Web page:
Another interesting discovery was a perforated silver spoon that was part of the banquet utensils, presumably to filter the wine.

The mausoleum contained a decorated ceramic wine pitcher made by the Greeks.

The most exciting find, he said, was a large bronze-decorated cauldron that was used to store watered-down wine. It appears to have been made by Etruscan craftsmen from an area that is today in Italy.

The cauldron has four circular handles decorated with bronze heads that depict the Greek god Acheloos.

The river deity is shown with horns, a beard, the ears of a bull and a triple mustache.

Eight lioness heads decorate the edge of the cauldron.

The mausoleum contained a decorated ceramic wine pitcher made by the Greeks.

Decorations on the vessel reveal the god Dionysus, lying under a vine and facing a woman.

The archaeologists also found remains of a iron wheel, from a chariot buried with the prince.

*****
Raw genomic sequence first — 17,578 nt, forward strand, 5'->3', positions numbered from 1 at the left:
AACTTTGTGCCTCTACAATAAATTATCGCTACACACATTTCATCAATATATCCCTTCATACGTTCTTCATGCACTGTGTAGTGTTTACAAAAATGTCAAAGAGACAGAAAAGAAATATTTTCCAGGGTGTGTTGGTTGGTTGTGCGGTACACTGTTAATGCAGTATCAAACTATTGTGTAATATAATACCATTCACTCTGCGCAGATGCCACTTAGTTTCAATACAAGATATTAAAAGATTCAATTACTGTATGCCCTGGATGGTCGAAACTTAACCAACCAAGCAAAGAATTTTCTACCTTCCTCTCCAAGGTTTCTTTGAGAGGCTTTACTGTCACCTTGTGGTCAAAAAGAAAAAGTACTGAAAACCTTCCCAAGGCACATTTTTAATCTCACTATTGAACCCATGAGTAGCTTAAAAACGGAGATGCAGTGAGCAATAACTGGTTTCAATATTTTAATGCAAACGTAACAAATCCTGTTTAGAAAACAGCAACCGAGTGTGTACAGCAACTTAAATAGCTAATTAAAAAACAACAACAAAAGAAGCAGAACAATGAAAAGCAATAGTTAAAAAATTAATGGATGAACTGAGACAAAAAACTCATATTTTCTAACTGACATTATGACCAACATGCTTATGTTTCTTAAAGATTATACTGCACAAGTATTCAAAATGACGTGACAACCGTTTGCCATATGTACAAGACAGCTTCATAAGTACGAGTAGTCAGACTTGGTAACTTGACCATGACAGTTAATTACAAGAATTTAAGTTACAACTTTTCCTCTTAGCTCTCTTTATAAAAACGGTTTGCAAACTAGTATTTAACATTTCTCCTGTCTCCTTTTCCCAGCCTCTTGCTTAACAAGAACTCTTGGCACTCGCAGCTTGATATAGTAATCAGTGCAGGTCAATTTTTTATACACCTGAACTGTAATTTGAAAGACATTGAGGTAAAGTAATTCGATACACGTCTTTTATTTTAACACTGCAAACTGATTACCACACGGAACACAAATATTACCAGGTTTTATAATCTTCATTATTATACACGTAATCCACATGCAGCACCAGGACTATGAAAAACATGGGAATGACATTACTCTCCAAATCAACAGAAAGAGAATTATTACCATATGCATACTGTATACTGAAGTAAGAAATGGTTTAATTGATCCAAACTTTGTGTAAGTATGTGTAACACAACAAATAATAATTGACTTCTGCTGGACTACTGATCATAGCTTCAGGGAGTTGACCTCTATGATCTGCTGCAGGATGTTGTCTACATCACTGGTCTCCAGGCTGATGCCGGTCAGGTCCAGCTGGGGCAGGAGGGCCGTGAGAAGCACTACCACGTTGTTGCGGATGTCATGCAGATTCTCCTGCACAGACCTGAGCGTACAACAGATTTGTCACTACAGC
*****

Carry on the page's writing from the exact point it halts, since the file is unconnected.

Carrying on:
Another interesting discovery was a perforated silver spoon that was part of the banquet utensils, presumably to filter the wine. . . . .

by Ellie Zolgfagharifard via “Daily Mail
READ MORE

Greek archaeologists find couple locked in millennia-old hug

Gruesome or Sweet? **DB


Greek Archaeologists Find Couple Locked in Millennia-Old Hug

via “Yahoo News!

ATHENS, Greece (AP) — Death did not part them.

Archaeologists in southern Greece have discovered the grave of a man and woman buried as they died some 5,800 years ago — still tightly embracing.